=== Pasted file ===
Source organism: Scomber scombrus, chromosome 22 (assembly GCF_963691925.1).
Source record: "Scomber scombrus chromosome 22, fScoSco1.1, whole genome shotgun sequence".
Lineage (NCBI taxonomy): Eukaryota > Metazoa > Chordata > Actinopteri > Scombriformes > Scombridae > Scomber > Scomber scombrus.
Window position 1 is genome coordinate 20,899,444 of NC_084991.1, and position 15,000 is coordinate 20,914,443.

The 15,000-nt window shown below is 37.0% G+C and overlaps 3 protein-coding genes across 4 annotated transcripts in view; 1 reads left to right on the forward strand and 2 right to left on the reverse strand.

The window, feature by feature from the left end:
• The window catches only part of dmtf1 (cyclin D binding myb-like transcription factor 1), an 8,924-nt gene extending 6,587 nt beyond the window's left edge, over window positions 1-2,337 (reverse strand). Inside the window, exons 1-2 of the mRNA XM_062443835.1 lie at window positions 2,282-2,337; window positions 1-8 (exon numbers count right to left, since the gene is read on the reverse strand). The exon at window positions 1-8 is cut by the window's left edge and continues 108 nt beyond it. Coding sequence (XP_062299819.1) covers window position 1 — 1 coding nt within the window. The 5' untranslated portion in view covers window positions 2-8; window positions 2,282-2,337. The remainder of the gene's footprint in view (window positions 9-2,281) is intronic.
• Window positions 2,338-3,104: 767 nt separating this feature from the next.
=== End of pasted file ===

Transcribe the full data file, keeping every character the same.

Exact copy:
Source organism: Scomber scombrus, chromosome 22 (assembly GCF_963691925.1).
Source record: "Scomber scombrus chromosome 22, fScoSco1.1, whole genome shotgun sequence".
Lineage (NCBI taxonomy): Eukaryota > Metazoa > Chordata > Actinopteri > Scombriformes > Scombridae > Scomber > Scomber scombrus.
Window position 1 is genome coordinate 20,899,444 of NC_084991.1, and position 15,000 is coordinate 20,914,443.

The 15,000-nt window shown below is 37.0% G+C and overlaps 3 protein-coding genes across 4 annotated transcripts in view; 1 reads left to right on the forward strand and 2 right to left on the reverse strand.

The window, feature by feature from the left end:
• The window catches only part of dmtf1 (cyclin D binding myb-like transcription factor 1), an 8,924-nt gene extending 6,587 nt beyond the window's left edge, over window positions 1-2,337 (reverse strand). Inside the window, exons 1-2 of the mRNA XM_062443835.1 lie at window positions 2,282-2,337; window positions 1-8 (exon numbers count right to left, since the gene is read on the reverse strand). The exon at window positions 1-8 is cut by the window's left edge and continues 108 nt beyond it. Coding sequence (XP_062299819.1) covers window position 1 — 1 coding nt within the window. The 5' untranslated portion in view covers window positions 2-8; window positions 2,282-2,337. The remainder of the gene's footprint in view (window positions 9-2,281) is intronic.
• Window positions 2,338-3,104: 767 nt separating this feature from the next.